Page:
The Waterloo Archive: v. IV

The Waterloo Archive: v. IV : The British Sources

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WATERLOO ARCHIVE VOLUME IV contains letters and journals written largely in the immediate aftermath of the whirlwind campaign of 1815, both from the frontline troops and the support services, including medical reports and those of civilians. This volume includes:rnrnLetters by Sir Hussey Vivian and a much fuller version of the famous description by Frederick Ponsonby of his wounding and his subsequent adventures whilst lying on the battlefield during and after the battle. rnrnThe correspondence of officers in the infantry such as John Gardiner and George Barlow of the 69th Foot, and Daniel Mackinnon, famous for the defence of Hougoumont.rnrnRepresenting the cavalry, we have Captain John Whale, Lifeguards, who appears to have written the opening circumstantial narrative of 'A Near Observer' for Miss Eaton and George Packe of the 13th Light Dragoons, and those who were not on the field during the battle such as Arthur Kennedy of the 18th Hussars and Dixon Denham of the 54th Foot. rnrnA series of letters to Sir Charles Bell from various surgeons attending to the wounded in Brussels give both a fascinating and appalling view of the consequences of war.rnrnA fascinating description from a witness of Napoleon onboard HMS Bellerophon at Plymouth including an original drawing of him before he sailed into exile on St Helena and a journal of a marine officer during the subsequent more

Product details

  • Hardback | 304 pages
  • 165 x 242 x 30mm | 662.24g
  • Pen & Sword Books Ltd
  • Barnsley, United Kingdom
  • English
  • 1848326556
  • 9781848326552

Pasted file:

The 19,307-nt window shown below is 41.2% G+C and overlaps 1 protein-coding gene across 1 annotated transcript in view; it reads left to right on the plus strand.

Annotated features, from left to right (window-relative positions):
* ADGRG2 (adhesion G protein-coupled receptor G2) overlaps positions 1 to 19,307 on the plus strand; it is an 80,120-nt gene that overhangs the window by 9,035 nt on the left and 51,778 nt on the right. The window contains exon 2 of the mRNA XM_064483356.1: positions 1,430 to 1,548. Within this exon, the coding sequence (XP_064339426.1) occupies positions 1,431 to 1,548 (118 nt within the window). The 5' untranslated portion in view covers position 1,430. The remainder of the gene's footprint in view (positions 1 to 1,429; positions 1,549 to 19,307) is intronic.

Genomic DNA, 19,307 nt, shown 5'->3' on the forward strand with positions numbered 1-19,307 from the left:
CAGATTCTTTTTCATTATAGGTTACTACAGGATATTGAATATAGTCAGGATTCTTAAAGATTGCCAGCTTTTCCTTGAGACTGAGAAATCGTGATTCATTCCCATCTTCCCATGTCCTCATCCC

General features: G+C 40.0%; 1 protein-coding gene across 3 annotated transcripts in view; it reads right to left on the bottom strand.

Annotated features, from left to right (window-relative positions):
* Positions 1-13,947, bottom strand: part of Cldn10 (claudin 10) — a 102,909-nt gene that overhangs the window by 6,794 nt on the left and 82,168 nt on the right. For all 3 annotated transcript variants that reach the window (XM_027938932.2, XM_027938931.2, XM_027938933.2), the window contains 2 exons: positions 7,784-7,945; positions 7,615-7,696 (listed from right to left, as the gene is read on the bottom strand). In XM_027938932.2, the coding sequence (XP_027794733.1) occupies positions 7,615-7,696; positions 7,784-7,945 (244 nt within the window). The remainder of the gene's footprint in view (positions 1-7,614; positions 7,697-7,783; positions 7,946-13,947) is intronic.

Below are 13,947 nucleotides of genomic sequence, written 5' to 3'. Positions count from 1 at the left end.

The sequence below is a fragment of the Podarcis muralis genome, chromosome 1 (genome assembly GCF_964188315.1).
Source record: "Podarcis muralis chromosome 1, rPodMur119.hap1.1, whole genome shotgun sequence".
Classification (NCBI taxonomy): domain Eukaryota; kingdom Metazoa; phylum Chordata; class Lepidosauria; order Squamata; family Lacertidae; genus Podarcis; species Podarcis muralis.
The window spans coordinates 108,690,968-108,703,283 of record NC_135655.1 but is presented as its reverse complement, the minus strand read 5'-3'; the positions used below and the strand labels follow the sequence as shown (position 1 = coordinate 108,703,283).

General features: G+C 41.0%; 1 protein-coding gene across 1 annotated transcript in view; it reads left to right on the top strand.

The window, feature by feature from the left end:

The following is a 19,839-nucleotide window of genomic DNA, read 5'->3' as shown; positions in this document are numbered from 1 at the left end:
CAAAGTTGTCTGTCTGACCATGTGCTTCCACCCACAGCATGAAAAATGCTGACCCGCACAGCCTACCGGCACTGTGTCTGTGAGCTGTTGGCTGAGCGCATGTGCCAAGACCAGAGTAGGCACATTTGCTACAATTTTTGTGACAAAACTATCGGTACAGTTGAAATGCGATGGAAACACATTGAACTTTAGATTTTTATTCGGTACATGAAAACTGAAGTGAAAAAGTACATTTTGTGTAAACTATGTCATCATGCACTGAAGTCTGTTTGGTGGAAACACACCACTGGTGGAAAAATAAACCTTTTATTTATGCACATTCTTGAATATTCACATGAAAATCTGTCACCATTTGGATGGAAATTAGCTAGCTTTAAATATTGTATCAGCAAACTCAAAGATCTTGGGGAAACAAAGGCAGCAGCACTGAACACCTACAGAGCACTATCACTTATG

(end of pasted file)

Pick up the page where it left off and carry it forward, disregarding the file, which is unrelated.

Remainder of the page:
• 842,373

Review quote

Studies of military strategy relating to major battles often ignore the human element, the way in which individual soldiers can change affairs - or even what it means to them. This is a fascinating collection of archive material relating to the 1815 war - much of it little known. It contains letters and journals written by frontline troops including medical reports and civilian accounts. It covers both the cavalry and the infantry. The journal of Private Thomas Playford of the 2nd Life Guards gives an interesting account of the famous charge of the heavy cavalry against D'Erlon's attack. There are even accounts from an unnamed officer taking Napoleon into exile on St Helena in which Napoleon told him that he had not expected to go into battle when he did! It shows too how the officers attempted to maintain some kind of social life, bringing over their mess bands and dress appointments. Overall, it is an interesting, very detailed book. It is a book for dipping into, exploring different facets of the battle. For military historians and social historians of the period it makes essential reading. 3 stars. - Monsters and Criticsshow more

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